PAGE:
• Dyer’s greenweed – this says to sow it outside in the fall, but this says you can also do it in February. Since it is now February and my seeds just arrived, I’m just going to try it now. Both sets of instructions agree that you should soak the seeds in warm water overnight or 24 h before planting, so that’s what I am doing. Then plant them outside in pots – they need cold to break dormancy
Jeg har før prøvet at gro farveplanter, uden succes. Men jeg har nydt godt af min søsters høst af skønhedsøje, som farver kraftig orange. I år prøver jeg igen at få noget til at gro: japansk indigo, vajd, skønhedsøje og farve-visse.

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Welcome!

I have long been fascinated with the colors that one can achieve using the dyes that nature provides. There is an endless experimentation that can be tried, and to chronicle my many experiments, I’ve decided to start writing about it here. That will also allow myself to keep track!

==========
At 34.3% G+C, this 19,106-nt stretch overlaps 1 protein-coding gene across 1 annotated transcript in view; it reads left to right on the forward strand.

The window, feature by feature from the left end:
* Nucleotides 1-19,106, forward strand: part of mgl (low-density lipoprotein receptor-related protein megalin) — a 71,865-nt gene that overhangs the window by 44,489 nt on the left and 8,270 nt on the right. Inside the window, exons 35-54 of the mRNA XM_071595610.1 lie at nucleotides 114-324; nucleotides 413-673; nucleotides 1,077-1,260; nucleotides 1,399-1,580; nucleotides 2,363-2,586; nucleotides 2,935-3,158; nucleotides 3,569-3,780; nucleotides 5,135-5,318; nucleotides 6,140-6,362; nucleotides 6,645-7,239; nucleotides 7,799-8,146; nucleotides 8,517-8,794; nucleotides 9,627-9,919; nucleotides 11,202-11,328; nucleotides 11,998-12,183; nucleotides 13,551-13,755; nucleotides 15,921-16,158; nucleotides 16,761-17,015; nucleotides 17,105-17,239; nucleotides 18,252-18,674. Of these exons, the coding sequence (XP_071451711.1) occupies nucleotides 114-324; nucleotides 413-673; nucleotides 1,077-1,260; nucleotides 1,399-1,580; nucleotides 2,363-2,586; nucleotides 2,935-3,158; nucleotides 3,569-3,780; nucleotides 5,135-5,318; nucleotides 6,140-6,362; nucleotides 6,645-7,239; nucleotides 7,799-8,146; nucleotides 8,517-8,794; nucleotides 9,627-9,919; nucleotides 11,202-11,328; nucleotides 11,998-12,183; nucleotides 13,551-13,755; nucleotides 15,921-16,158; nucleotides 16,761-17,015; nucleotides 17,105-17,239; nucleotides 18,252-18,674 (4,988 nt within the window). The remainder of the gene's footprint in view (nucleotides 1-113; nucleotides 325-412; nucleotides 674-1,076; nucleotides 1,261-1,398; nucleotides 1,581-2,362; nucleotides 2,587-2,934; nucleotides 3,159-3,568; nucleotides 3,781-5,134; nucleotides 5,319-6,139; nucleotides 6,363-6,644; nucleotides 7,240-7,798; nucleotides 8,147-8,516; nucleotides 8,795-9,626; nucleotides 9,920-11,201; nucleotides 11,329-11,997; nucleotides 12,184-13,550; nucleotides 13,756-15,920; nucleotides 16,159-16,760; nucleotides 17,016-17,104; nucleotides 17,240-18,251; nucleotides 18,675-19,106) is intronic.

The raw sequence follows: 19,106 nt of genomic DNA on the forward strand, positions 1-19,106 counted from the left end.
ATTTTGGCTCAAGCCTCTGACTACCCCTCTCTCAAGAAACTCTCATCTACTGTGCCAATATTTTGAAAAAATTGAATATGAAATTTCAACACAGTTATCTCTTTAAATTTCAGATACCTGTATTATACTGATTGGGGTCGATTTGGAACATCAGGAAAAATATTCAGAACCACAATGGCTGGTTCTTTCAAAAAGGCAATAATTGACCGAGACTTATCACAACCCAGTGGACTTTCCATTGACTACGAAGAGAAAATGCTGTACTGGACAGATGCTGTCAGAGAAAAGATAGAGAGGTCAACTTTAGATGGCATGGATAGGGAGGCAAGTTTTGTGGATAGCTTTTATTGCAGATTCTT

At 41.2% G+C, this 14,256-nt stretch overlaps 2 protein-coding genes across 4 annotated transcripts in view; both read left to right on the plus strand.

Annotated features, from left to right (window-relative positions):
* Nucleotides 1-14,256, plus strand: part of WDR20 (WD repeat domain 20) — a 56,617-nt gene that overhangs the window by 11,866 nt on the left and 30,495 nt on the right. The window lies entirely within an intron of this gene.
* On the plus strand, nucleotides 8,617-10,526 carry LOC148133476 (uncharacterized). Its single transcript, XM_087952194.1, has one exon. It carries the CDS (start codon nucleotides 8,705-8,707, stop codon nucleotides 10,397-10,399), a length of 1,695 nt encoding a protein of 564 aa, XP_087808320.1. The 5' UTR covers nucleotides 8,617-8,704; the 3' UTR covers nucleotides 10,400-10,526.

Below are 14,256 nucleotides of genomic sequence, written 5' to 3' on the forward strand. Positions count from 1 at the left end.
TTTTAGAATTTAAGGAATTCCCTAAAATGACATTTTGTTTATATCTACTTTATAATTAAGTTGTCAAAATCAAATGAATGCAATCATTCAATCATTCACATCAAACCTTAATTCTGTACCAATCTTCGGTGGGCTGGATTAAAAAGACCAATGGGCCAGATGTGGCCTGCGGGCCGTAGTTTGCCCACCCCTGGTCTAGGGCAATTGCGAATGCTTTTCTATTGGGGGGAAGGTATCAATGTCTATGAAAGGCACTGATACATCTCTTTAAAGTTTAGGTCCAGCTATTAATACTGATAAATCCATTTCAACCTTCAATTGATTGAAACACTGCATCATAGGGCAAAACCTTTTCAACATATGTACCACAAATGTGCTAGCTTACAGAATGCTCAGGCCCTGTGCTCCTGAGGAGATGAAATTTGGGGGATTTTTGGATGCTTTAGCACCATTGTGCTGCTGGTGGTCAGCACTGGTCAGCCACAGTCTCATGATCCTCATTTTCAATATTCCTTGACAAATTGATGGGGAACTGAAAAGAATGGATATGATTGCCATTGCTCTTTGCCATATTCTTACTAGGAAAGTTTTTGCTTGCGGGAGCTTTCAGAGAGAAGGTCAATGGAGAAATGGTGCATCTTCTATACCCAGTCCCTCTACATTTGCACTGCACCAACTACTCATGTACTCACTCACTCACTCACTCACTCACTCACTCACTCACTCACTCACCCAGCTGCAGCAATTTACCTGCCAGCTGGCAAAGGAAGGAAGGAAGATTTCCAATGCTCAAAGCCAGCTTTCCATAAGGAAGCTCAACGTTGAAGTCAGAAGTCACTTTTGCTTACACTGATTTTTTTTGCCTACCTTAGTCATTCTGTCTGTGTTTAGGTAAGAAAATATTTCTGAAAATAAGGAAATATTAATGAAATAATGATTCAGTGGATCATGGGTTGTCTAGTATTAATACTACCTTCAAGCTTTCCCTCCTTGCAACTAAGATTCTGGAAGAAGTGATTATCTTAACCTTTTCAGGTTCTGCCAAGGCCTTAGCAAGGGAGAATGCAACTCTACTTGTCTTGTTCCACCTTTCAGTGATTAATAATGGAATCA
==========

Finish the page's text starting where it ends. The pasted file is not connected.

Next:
Over the summer and fall of 2014, I went on MANY walks, collected MANY plants, mushrooms, and lichens, and dyed MANY 10 g test skeins. A peak inside my secret basket:
basket
I wanted to try knitting with my test skeins, to test how the yarn behaves – to check that my mordanting didn’t make it brittle or that I had fulled it by overheating! So I made this Fair Isle hat, and my yarn was very enjoyable to knit with:
hathead
hat
FACTS – OXO HAT
Pattern King Harald Hats by Ann Feitelson, The Art of Fair Isle Knitting
Yarn Supersoft 100% wool 575 m/100 g
Needle 2.5 mm
Colors Madder (bought) Cochineal (bought) Mugwort (collected from the roadside, summer) Boletes (collected from the forest, fall) Dahlias (grown in our garden, collected in fall)

Conclusion The hat is a bit big but the colors really match each other well

yarn
Left to right: beige (boletes) light yellow-green (mugwort) red (madder) brown (dahlias) pink (cochineal) red (madder) yellow-green (mugwort).
Velkommen til Midgaard bloggen – stedet hvor jeg vil skrive om mine mange eksperimenter indenfor naturfarvning. Hatten her har jeg strikket af en god håndfuld af mine mange test-nøgler for at tjekke deres kvalitet efter farvning og for at se hvordan de er at strikke med.